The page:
In an exhibition of nearly 100 rarely seen masterpieces and recent discoveries, Lives of the Gods: Divinity in Maya Art will depict episodes in the life cycle of the gods, from the moment of their birth to resplendent transformations as blossoming flowers or fearsome creatures of the night. Created by masters of the Classic period (A.D. 250–900) in the spectacular royal cities in the tropical forests of what is now Guatemala, Honduras, and Mexico, these landmark works evoke a world in which the divine, human, and natural realms are interrelated and intertwined. Lenders include major museum collections in Europe, the United States, and Latin America, with many works on view for the first time in the U.S., including new discoveries from Palenque (Mexico) and El Zotz (Guatemala).

Mind-blowing”– New York Magazine 

Totally riveting”– The New York Times 

A magnificent show”— The New Yorker

Maya mythology is rich and complex — to date, its cast of divine protagonists, as represented through dense iconography, has not been the focus of an exhibition. For the ancient Maya, gods were born, lived as infants, reached their peak of maturity and influence, aged and ultimately perished, some to be born anew. This exhibition examines depictions of deities and unpacks the complex imagery that revealed such godly identities and divine aspects.

Maya artists gave form to the gods in remarkably imaginative ways, through works of astonishing visual complexity and aesthetic refinement. Exquisitely carved sculptures were believed to embody divine power and presence; skillfully carved ornaments of jadeite, shell, and obsidian once adorned kings and queens, symbolically connecting them to supernatural forces; and finely painted ceramics reveal the eventful lives of the gods in rich detail.

Notably, Lives of the Gods brings to the forefront new discoveries and understandings of Maya culture. Recent advances in the study of Maya hieroglyphs have made it possible to identify the names of dozens of artists from the Classic period, and this marks the first time in a major exhibition that any of their names will be identified on the accompanying exhibition labels. While artist signatures are scarce on ancient art across the world, Maya sculptors and painters did sign their works, sometimes prominently, on beautifully carved stone monuments and delicately ornamented vessels. Lives of the Gods will include four works by named individuals, as well as several examples attributed to Maya painters.

The extraordinarily rich array of exceptional sculptures, vessels, and precious ornaments in the exhibition demonstrate the intimate relationship between Maya royalty and the gods, underscore the role of religion in the establishment and maintenance of Maya political authority, and are a testament to the imaginative and technical virtuosity of Maya artists.

Audio Tour

The audio tour for Lives of the Gods: Divinity in Maya Art is available only on the Kimbell app for Apple and Android devices. Visitors can purchase the tour access code for $4 ($3 for members) online or at the Piano Pavilion ticket desk. Audio tour by Acoustiguide. 

Kimbell members receive free access codes during exhibition members-only preview days, May 5 and 6.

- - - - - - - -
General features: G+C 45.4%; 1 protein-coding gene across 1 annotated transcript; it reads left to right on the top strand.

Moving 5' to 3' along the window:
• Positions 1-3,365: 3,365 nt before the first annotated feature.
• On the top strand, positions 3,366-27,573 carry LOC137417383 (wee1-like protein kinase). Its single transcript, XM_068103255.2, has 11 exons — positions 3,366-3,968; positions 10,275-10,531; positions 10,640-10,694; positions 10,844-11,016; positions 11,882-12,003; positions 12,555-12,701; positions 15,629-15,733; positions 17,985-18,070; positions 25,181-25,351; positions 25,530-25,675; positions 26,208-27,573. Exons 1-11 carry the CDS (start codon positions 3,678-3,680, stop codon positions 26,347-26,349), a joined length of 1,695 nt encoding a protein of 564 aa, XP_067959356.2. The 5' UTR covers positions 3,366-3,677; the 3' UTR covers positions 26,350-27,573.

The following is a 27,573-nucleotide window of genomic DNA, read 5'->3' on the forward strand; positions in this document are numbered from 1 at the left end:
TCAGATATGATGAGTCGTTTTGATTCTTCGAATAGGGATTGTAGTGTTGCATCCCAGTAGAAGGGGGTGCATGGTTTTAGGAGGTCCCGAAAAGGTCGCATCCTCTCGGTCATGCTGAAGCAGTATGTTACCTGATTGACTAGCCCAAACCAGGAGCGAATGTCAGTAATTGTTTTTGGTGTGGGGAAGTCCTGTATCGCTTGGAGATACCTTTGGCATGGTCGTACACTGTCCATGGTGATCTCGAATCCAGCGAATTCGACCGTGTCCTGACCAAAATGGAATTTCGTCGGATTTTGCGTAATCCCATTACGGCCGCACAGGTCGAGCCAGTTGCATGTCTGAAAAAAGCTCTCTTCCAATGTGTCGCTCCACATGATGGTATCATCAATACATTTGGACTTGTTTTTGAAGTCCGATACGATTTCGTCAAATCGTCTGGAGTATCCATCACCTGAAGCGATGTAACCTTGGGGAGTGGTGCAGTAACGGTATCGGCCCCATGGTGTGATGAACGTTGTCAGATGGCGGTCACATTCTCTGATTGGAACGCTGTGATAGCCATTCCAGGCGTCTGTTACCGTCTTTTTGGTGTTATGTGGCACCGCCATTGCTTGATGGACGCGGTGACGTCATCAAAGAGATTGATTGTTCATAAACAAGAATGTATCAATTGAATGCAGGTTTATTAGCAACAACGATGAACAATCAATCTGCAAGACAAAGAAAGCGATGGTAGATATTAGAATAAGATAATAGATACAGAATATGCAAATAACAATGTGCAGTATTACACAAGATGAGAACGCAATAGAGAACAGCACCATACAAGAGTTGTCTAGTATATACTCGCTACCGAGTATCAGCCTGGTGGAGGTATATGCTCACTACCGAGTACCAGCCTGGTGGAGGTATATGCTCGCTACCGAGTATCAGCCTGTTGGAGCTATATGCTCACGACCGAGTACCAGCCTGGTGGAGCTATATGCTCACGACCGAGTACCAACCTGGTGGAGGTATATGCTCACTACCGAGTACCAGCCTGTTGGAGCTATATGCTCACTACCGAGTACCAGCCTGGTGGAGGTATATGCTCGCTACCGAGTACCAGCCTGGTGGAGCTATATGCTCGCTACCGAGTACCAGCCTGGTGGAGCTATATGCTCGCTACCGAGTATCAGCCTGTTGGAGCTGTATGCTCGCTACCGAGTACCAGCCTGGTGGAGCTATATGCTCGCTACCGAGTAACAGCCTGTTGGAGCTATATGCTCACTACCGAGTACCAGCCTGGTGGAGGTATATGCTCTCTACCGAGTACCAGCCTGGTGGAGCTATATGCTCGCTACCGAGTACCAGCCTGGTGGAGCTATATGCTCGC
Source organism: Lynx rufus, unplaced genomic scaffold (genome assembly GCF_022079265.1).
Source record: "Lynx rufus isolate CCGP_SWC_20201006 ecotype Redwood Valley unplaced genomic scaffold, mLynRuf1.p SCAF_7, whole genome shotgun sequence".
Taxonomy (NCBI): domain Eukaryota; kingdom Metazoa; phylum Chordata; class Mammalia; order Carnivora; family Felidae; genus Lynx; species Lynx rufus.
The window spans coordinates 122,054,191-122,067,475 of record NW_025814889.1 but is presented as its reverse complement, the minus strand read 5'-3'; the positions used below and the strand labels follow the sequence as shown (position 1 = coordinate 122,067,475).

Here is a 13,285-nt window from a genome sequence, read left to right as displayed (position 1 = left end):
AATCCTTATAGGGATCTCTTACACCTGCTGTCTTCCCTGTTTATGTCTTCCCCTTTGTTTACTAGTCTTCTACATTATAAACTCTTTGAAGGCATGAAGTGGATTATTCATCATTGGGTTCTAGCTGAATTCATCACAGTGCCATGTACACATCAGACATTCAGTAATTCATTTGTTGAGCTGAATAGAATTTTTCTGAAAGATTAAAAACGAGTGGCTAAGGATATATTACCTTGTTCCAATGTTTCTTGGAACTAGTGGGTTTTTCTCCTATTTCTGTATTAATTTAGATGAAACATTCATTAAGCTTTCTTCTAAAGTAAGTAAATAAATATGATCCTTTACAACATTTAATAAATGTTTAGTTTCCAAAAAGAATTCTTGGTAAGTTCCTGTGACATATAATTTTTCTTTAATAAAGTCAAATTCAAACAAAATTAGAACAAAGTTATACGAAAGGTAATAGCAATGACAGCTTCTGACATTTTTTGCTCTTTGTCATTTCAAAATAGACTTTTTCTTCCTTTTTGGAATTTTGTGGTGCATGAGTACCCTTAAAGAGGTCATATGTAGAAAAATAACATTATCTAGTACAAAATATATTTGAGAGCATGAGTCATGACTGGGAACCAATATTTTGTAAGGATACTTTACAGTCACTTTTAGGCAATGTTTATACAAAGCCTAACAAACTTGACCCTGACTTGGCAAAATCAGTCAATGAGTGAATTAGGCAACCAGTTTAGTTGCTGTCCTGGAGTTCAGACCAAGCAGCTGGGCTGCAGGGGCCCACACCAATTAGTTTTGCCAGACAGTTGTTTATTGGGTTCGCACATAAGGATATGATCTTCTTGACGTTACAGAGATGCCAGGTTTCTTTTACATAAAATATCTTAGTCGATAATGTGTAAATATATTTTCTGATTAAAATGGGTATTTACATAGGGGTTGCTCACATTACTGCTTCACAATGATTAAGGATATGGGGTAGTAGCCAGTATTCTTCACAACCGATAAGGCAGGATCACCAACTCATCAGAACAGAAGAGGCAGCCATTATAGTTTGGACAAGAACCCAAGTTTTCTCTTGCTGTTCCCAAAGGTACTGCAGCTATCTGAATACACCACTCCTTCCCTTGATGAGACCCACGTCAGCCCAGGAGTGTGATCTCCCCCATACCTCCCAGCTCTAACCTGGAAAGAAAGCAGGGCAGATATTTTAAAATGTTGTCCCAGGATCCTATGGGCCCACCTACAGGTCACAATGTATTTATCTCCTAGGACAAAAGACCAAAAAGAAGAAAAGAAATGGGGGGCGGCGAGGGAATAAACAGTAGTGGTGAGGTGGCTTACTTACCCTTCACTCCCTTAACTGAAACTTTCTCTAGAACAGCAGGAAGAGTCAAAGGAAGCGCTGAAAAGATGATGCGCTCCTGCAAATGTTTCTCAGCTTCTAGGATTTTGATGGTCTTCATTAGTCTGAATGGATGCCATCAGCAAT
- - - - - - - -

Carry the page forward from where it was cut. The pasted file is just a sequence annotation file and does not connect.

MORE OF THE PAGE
Download the Audio Tour

On Display

Virtual Tour

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Lives of the Gods: Divinity in Maya Art (May 7– September 3, 2023)

Exhibition Catalogue

A hardcover book is shown standing up with a black and grey gradient backdrop. The cover of the book has a red spine, an image of a Maya artwork of a jaguar deity, and the title "Lives of the Gods: Divinity in Maya Art" at the top in gold embossed lettering.

Focusing on the period between A.D. 250 and 900, Lives of the Gods reveals that ancient Maya artists evoked a pantheon as rich and complex as the more familiar Greco-Roman, Hindu-Buddhist, and Egyptian deities. The authors show how this powerful cosmology informed some of the greatest creative achievements of Maya civilization, represented here from the monumental to the miniature through more than 140 works in jade, stone, and clay. Thematic chapters supported by new scholarship on recent archaeological discoveries detail the different types of gods and their domains, the role of the divine in the lives of the ancient Maya, and the continuation of these traditions from the colonial period through the present day.

Edited by Joanne Pillsbury, Oswaldo Chinchilla Mazariegos, and James A. Doyle with contributions by Iyaxel Cojti Ren, Caitlin C. Earley, Stephen D. Houston, and Daniel Salazar Lama

Published by The Metropolitan Museum of Art/Distributed by Yale University Press

Purchase the Catalogue

The Dance of the Macaws

In the town of Santa Cruz Verapaz, Guatemala, young dancers perform a mythical story that explains the origins of social institutions and the rationale for religious rituals dedicated to the gods of the earth and the mountains. Ancient artists depicted scenes from related narratives on ceramic vessels. This video shows the Dance of the Macaws, described through the words of members of the dance group, in the Poqomchi’ Maya language.

Film by Ricky Lopez Bruni in collaboration with The Metropolitan Museum of Art


Didactics Guide

Recursos en español


The exhibition is organized by The Metropolitan Museum of Art and the Kimbell Art Museum. It is supported in part by the William and Catherine Bryce Memorial Fund, the Texas Commission on the Arts, and the Fort Worth Tourism Public Improvement District. Promotional support is provided by American Airlines, NBC5, and PaperCity.

American Airlines logo, NBC 5 logo, and Paper City logo